No matter how impressive a small car is, there’s usually a good chance it can be outdone by a Volkswagen equivalent.

Take the Polo and the Golf. As good as their opponents are the Vee-dubs are better. But factor in their higher asking price and the balance between, say, a Polo and an equally-specced Mazda2 evens out, and making a decision can be tricky.

In comes the updated Skoda Fabia 81TSI: a car that shares many elements with the VW Polo. Except its price.

To see if there were any shortcomings behind the Skoda’s lower price, I planned to take it 350km north of Sydney to my hometown of Lansdowne on the NSW Mid-North Coast. 


If there’s anything to note about the Skoda Fabia 81TSI on first impressions, it’s the smart use of space and clever storage solutions. Small cars are renowned for their space efficiency and the Fabia doesn’t disappoint.

In just five minutes I found a slew of pockets, bottle holders, and cubby holes; a storage box under the front passenger seat; and spare grocery hooks and netting in the capacious boot. No matter where you look, there’s something ingenious to be found.

There’s even a cool tab on the windscreen to hold parking tickets!

But behind the small army of clever storage innovations, the Fabia impresses with grounded underpinnings and components you’d expect from a Volkswagen Group product.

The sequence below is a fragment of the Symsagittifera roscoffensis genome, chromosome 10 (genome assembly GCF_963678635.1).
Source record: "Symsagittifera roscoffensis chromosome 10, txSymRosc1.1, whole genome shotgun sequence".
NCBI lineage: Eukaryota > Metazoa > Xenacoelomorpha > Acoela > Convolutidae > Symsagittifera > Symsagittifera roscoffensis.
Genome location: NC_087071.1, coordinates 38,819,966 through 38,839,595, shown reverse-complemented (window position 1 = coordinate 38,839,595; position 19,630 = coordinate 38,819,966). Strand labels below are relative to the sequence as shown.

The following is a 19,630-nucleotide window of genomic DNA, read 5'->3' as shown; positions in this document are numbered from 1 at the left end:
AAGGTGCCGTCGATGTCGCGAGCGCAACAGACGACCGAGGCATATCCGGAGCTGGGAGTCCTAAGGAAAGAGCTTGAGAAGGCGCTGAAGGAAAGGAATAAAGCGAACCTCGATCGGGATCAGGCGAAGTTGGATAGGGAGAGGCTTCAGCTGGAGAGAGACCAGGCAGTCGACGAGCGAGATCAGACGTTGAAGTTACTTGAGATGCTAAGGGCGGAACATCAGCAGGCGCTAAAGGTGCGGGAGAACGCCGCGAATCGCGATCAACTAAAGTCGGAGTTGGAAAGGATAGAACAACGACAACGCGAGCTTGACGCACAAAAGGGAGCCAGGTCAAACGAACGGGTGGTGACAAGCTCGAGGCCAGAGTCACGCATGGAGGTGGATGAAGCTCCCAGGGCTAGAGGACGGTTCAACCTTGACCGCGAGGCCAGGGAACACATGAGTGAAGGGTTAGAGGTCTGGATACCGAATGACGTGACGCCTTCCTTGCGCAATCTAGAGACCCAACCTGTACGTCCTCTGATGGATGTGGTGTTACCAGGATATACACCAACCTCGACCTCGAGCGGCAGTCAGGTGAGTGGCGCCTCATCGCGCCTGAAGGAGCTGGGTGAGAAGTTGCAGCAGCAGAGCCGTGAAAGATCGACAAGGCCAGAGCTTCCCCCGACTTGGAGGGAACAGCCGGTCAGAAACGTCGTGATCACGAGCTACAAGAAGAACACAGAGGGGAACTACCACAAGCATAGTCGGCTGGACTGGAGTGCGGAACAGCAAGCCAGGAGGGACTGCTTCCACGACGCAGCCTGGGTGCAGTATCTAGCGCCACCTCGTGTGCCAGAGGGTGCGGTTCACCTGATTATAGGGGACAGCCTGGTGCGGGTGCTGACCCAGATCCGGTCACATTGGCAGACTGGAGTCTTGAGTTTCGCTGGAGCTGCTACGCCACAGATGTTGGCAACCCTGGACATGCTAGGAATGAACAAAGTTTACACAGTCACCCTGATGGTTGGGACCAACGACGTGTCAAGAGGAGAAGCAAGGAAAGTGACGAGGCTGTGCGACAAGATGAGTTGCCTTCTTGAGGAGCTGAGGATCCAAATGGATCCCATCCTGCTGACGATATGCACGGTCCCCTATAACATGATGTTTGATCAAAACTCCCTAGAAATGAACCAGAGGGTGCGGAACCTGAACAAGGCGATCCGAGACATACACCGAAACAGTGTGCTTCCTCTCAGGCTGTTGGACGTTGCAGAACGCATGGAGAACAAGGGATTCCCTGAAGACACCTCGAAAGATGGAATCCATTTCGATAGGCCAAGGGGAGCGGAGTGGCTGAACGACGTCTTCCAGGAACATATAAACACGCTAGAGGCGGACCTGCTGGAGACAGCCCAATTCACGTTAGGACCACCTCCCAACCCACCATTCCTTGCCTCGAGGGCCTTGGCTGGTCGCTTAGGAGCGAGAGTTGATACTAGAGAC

On the twisting roads leaving Sydney, the Fabia’s 1.0-litre, three-cylinder engine proved brilliant. I’d only sunk 20 minutes into my four-hour leg to Lansdowne, but I‘d already started to admire the tiny engine’s mighty flexibility.

There’s 81kW/200Nm to play with in 81TSI spec. And while those numbers don’t sound huge they can catch you off-guard. The torque figure particularly.

Plus there are seven ratios in the (optional) dual-clutch automatic transmission, so not only does it (and the 200Nm) make the Fabia accelerate quickly, it also muffles the characteristic three-cylinder growl down to a quiet rumble on the highway.

Abrasive vibration can appear below 1400rpm, due to the three-cylinder engine being inherently ‘unbalanced’. But it's more restrained than most triples.

The engine turns over at a mild 2250rpm at 100km/h in top gear, so long-distance cruising is a breeze.

After meeting up with my mother and her partner in Lansdowne, we decided to head out to the seaside town of Harrington, around 20 minutes away, for a fresh batch of fish and chips. Less than five minutes after I’d arrived, I might add.

Normally, there’d be a good chance I’d complain about folding back into a city car after a long drive. But in the Skoda, there wasn’t a reason to be upset; my upper back had been supported, my ‘lower back’ wasn’t numb, and my legs weren’t sore. The Fabia’s seats are mighty impressive for the class.

There was even decent levels of rear leg, knee, and headroom for my mother’s partner’s big 185cm frame!

The ride is firmer than you’d expect, however. While the Fabia nails the practicality side of things with generous cabin and boot (305 litres!) space, passenger comfort – thanks in no part to the optional 17-inch alloy wheels – isn’t as good as it could be.